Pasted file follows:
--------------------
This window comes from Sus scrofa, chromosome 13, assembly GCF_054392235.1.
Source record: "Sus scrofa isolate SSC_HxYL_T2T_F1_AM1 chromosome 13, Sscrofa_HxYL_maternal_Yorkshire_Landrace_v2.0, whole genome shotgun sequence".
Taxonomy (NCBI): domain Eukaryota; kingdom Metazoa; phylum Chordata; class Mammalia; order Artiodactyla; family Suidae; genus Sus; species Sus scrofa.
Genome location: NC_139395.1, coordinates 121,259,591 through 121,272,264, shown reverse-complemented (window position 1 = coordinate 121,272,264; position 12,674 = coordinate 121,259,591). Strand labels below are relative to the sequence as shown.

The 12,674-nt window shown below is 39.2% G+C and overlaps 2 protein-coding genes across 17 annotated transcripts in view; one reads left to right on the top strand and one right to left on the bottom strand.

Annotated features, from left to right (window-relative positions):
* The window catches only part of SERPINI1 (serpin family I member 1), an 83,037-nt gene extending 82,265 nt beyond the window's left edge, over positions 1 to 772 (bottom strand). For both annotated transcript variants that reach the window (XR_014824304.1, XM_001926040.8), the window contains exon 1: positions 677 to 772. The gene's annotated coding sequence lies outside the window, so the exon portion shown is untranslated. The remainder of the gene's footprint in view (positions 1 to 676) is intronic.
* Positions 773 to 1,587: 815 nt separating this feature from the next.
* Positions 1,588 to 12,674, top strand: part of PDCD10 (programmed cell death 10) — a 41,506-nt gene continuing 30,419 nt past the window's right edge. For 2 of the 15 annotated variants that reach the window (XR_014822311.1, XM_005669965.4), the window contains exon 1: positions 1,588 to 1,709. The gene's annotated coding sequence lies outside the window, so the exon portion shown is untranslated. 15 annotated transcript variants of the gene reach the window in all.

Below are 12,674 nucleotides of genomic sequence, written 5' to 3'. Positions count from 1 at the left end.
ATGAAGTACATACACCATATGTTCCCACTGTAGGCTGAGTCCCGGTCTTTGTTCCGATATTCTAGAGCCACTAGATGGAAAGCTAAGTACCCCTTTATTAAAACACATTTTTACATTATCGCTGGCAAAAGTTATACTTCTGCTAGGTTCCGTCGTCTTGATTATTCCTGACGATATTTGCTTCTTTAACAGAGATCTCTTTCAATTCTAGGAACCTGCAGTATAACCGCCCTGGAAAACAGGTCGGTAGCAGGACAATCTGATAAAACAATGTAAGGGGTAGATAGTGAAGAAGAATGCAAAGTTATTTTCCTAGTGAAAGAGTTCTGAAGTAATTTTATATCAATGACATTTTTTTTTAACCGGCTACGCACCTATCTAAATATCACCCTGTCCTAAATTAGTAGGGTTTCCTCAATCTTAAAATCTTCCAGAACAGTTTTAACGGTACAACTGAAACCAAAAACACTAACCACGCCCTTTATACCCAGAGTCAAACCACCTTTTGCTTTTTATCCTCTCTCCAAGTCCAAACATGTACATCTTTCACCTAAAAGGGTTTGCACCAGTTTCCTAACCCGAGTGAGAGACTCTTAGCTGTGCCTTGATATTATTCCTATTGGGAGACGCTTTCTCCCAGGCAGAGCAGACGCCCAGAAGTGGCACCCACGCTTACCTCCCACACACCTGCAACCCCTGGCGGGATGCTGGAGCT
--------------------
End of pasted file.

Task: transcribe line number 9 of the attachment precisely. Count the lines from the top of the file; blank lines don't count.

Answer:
* Positions 1,588 to 12,674, top strand: part of PDCD10 (programmed cell death 10) — a 41,506-nt gene continuing 30,419 nt past the window's right edge. For 2 of the 15 annotated variants that reach the window (XR_014822311.1, XM_005669965.4), the window contains exon 1: positions 1,588 to 1,709. The gene's annotated coding sequence lies outside the window, so the exon portion shown is untranslated. 15 annotated transcript variants of the gene reach the window in all.